I have 7 amazing Creative Spirit interviews currently in progress for you. But as we all wait excitedly for them I’ve decided to talk about what it really means to move outside of our comfort zones. Extending the boundaries of our comfort zone will open the doors of creative opportunity!
My husband and I have both lived in the Middle East for 7 years now. 7 years!? I moved to Dubai in 2007 assuming I’d be there for two. Funny how life has a way of working out to be better and more interesting than you can ever expect for yourself!
“Extending the boundaries of our comfort zone will open the doors of creative opportunity!” (Click to Tweet)
I knew many people who thought I was making a bad decision to come out to the Middle East. If you regularly watch any international news or read newspapers about this region, especially news from the USA (and maybe Canada), you hear of death, intense oppression, and general lack of safety. I had a family member ask me after I took the job if I would have to wear a bullet proof vest. That line of questioning hasn’t really changed despite the length of time I’ve been in this region. Family friends asked me if I live on a compound. (To be clear, I don’t know what a bullet proof vest looks like except for movies and compound living only really happens in Saudi Arabia, which is only one country that represents the Middle East).
Living in Dubai I realized why foreigners are often afraid to come to the USA (?!), where we have more guns than people, for example. That notion, whatever you stance on it, is completely scary to people who don’t live by our amendments and constitution; many people ask us Americans overseas if we’ve been mugged. With all of the violence in our own country, it is so interesting and sometimes amusing to hear safety questions about places like Dubai. I know hoards of people in Dubai who leave their doors unlocked. Think about it. It’s a city with millions of people, A CITY!!! We often hear people talk about the “good old days” when we could leave our house doors unlocked. Well, I know lots of people who did in Dubai, for years, without incident (and still do). I only ever felt unsafe twice in the city in my whole 6 years of being in Dubai. But, living in a foreign country is outside of many people’s comfort zones. So, if you haven’t experienced it, and you read the news, how could you not have fear about living somewhere like the Middle East?
While this may seem like a leap for some of you, embracing your creative desires can be a lot like taking that leap to get your first passport, or buying tickets to Italy for your first trip away from your home country. The idea of traveling the world and learning about other cultures has such appeal; cultures worldwide continue to encourage a positive notion of world travelers. The arts are also put on a pedestal of something to strive for and appreciate. But for some reason, for many people, both the notion of world travel and being an artist themselves, is something they put in a box on their mental shelf, in a closet that fills with regrets.
I once got angry that people assumed the worst about this region of the world. They don’t realize the wonderful people I’ve met, of all nationalities and faiths. I took it personally: why weren’t my stories and experience enough evidence that their fears were unfounded? They don’t realize how safe other countries can be, or how welcoming people are from all walks of life. Then it finally hit me. Of course people don’t understand if they haven’t gotten their passport, or taken up a paintbrush. How could they? Experience yields knowledge. My lesson is to be open and answer as many questions I can for those that ask.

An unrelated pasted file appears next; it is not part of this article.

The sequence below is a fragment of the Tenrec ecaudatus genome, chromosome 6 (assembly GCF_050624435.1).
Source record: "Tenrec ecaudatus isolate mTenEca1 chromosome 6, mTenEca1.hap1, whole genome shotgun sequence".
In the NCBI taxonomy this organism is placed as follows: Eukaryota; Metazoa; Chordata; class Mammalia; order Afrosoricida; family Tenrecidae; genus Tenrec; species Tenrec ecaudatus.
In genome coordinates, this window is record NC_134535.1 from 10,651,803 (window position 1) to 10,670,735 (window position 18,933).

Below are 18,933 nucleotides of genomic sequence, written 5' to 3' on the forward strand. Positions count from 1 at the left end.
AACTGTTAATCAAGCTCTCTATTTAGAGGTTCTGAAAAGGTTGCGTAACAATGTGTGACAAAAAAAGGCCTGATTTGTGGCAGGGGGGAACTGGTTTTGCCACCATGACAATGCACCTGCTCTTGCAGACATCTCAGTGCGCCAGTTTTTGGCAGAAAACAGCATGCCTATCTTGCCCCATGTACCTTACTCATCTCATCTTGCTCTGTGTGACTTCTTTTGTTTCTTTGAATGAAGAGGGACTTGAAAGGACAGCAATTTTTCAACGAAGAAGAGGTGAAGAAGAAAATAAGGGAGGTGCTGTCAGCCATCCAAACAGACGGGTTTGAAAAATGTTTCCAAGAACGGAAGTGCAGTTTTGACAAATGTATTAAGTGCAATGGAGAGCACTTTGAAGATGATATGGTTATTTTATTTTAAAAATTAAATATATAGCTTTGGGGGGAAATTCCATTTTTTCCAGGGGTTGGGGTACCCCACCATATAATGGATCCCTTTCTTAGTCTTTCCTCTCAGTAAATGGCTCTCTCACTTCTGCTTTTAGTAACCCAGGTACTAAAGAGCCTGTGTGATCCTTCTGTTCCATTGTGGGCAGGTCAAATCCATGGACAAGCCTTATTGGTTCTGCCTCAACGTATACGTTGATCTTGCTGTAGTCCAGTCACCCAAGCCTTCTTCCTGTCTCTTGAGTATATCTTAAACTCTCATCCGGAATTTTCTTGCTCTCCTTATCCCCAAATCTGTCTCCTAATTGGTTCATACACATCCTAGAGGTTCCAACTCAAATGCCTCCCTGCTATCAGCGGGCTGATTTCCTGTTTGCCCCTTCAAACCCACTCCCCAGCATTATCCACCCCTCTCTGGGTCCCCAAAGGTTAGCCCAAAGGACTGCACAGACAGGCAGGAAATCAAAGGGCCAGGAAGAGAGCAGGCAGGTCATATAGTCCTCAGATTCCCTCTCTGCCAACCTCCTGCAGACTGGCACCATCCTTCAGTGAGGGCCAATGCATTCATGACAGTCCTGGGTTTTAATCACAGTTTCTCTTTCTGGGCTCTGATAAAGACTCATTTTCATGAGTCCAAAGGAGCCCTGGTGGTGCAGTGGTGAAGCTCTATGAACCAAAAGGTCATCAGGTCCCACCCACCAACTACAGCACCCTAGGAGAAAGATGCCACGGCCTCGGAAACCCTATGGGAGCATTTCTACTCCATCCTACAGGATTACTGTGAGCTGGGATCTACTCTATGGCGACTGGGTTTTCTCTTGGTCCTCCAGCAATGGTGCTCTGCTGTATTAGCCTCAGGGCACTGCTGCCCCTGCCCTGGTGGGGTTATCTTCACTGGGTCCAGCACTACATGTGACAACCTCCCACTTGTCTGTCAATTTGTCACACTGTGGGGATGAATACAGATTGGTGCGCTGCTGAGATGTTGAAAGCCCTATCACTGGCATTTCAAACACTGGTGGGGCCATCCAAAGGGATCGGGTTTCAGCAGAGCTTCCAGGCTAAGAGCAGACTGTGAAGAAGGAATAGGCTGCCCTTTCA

“Be open, ask, and answer as many questions as you can.” (Click to Tweet)
Sometimes I want to jump up and down like an angry, stubborn child in hopes I can convince people that stepping outside of our comfort zone is worthwhile. It’s possibly the most rewarding thing a person can do for themselves. I never knew that moving to Dubai I’d exhibit my art, teach students I’m honored to know, meet amazing educators the world over and travel to places like Sri Lanka. I never knew I’d meet my best friend and now husband in a random pub of Dubai, that I’d come to love yoga, and that I’d be living in the country of Oman. And I’m so beyond grateful and excited for all of these things. All it took was a simple yes to a teaching job in Dubai, a city I’d barely heard of when I signed a contract back in 2007.
I never could have imagined my life as it is. But I can tell you, back when I signed that Dubai contract moving to somewhere like Oman would have been seriously outside of my comfort zone. Additionally, traveling to Jordan by myself, going to Sri Lanka and applying to exhibit art in exhibitions were outside of my comfort zone. All of my experiences have changed the boundaries of my comfort zone and continue to do so.
This ever changing boundary is so useful in all aspects of my life, including my creative practice. I’m not saying everyone needs to leave their home country and live in a foreign one. But perhaps it’s time to catch our collective breath and really think about where we’ve been, and where we want to be?! Today that meant going on my first proper hike in Oman. I saw cool graffiti (see featured image). I also swam in a sink hole with little fish that eat the dead skin off your toes. It tickled.
I wasn’t confident about the hiking. In fact, I was a little scared. But guess what? It felt great.
BE COURAGEOUSLY CREATIVE: What is your simple yes? Tell me one thing you can do today to step outside your comfort zone and step into your creative potential? I want to know. Tell me about it in the comments below.
You should go on vacation more often! Over the last month you have created many columns which I read with the greatest interest. I apologize for being so tardy in conveying my expression of gratitude for your educational and worthwhile writings.
Thank you for the photo journey of some of your places of interest. And many thanks for your insights and and observations as to the safety and security of living in Dubai. Your are right most of us in N.A. do think as you suggested, thanks for clarifying.